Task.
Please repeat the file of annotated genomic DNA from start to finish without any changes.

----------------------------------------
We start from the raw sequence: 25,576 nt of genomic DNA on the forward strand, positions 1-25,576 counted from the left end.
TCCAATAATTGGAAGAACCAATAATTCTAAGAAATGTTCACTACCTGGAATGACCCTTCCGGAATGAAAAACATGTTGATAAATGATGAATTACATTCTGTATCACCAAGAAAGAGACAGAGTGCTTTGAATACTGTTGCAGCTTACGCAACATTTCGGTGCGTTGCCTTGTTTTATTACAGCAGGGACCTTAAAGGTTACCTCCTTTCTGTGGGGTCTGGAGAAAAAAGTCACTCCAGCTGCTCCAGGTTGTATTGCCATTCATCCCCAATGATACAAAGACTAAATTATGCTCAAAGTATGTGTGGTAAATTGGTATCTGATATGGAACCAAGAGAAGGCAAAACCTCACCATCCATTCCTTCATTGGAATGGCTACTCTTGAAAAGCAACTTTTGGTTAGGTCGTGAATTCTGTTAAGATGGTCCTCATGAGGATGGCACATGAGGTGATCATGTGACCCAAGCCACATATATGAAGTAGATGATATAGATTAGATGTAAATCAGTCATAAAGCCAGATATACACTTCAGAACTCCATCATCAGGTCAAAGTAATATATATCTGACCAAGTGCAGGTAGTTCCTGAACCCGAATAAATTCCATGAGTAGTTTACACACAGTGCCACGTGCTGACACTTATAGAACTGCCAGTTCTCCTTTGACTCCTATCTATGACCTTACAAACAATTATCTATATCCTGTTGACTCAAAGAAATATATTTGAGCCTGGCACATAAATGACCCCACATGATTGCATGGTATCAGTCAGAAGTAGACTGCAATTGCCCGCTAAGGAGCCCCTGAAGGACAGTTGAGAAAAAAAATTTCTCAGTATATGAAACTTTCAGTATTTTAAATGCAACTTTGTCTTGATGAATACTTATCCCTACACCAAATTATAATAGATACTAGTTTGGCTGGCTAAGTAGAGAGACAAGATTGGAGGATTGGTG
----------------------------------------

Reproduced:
We start from the raw sequence: 25,576 nt of genomic DNA on the forward strand, positions 1-25,576 counted from the left end.
TCCAATAATTGGAAGAACCAATAATTCTAAGAAATGTTCACTACCTGGAATGACCCTTCCGGAATGAAAAACATGTTGATAAATGATGAATTACATTCTGTATCACCAAGAAAGAGACAGAGTGCTTTGAATACTGTTGCAGCTTACGCAACATTTCGGTGCGTTGCCTTGTTTTATTACAGCAGGGACCTTAAAGGTTACCTCCTTTCTGTGGGGTCTGGAGAAAAAAGTCACTCCAGCTGCTCCAGGTTGTATTGCCATTCATCCCCAATGATACAAAGACTAAATTATGCTCAAAGTATGTGTGGTAAATTGGTATCTGATATGGAACCAAGAGAAGGCAAAACCTCACCATCCATTCCTTCATTGGAATGGCTACTCTTGAAAAGCAACTTTTGGTTAGGTCGTGAATTCTGTTAAGATGGTCCTCATGAGGATGGCACATGAGGTGATCATGTGACCCAAGCCACATATATGAAGTAGATGATATAGATTAGATGTAAATCAGTCATAAAGCCAGATATACACTTCAGAACTCCATCATCAGGTCAAAGTAATATATATCTGACCAAGTGCAGGTAGTTCCTGAACCCGAATAAATTCCATGAGTAGTTTACACACAGTGCCACGTGCTGACACTTATAGAACTGCCAGTTCTCCTTTGACTCCTATCTATGACCTTACAAACAATTATCTATATCCTGTTGACTCAAAGAAATATATTTGAGCCTGGCACATAAATGACCCCACATGATTGCATGGTATCAGTCAGAAGTAGACTGCAATTGCCCGCTAAGGAGCCCCTGAAGGACAGTTGAGAAAAAAAATTTCTCAGTATATGAAACTTTCAGTATTTTAAATGCAACTTTGTCTTGATGAATACTTATCCCTACACCAAATTATAATAGATACTAGTTTGGCTGGCTAAGTAGAGAGACAAGATTGGAGGATTGGTG